New group Hope Theater debuts with inspired ‘Godspell’

The show requires high energy, creativity, and unencumbered joy — a recipe that this cast perfects.

Godspell is one of the most-produced shows since its debut in 1972 and subsequent film adaptation the following year. The 2011 Broadway revival book and score brings edgier and more intricate arrangements to the classic songs by Stephen Schwartz, requiring high energy, creativity, and unencumbered joy — a recipe that this cast perfects under the direction of Scott Heine.

The setting is a coffee shop — the crossroads of many communities. A live band performs prior to the show and immediately sets the tone. Some ensemble members are already on stage and dressed as everyday people. There is no fourth wall — we’re already a part of the community. After preshow announcements, the cast argues with varying philosophies in the intentionally chaotic song “Tower of Babel.” Josh Carias as John the Baptist (the barista) breaks through the chaos with “Prepare Ye” in a captivating baritone, baptizing patrons one by one as the stage is cleared of tables and chairs and set with strategic boxes and other items.

The cast of ‘Godspell.’ Photo by Sweet Ginger Snaps Photography.

The next person to arrive is Kelly Snow as Jesus. His portrayal was down to earth and compassionate, reminding the audience that Jesus was a real person who walked among us. Throughout the show, Snow’s versatile vocals navigated the multiple stylings of the revival’s arrangements.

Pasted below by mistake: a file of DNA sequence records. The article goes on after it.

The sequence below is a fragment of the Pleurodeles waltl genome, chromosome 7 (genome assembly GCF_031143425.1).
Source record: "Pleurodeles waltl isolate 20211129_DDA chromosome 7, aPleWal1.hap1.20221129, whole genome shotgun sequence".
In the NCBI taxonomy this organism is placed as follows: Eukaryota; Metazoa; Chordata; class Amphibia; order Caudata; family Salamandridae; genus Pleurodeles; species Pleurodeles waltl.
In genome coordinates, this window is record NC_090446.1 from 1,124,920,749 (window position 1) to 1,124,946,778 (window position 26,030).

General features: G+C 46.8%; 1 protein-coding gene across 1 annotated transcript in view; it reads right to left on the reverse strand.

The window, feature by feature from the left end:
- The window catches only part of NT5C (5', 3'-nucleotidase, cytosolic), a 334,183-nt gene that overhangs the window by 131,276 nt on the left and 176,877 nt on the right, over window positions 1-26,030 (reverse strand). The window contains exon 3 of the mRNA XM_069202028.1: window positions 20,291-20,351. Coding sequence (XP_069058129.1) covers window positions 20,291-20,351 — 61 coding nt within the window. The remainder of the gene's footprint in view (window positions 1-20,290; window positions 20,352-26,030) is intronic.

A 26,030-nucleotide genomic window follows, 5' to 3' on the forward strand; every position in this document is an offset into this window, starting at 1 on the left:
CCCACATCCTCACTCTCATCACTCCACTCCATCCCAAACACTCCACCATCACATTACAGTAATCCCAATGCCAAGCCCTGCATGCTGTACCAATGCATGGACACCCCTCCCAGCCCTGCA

Most productions of Godspell use a physical representation of conversion, like a flower, that is given to each cast member during “Save the People.” Director Scott Heine instead stages conversions as individual moments throughout the show. Each character’s moment of acceptance is shown through Jesus placing a red kerchief around their wrist. Separating these into individual moments is an important distinction, showing each character’s personal decision to accept and follow Christ and His teachings.

Betsy Hansen’s “Day by Day” was joyful and exuberant — leading many in the audience to sway in their seats and hum along to the familiar tune. After more parables, Band Director Drew Fleming emerged from the corner on a ukulele to accompany Rebecca White singing “Learn Your Lessons Well.” The fun choreography and White’s strong vocals were a nice contrast to Jesus’ counter-melody giving an object lesson about light.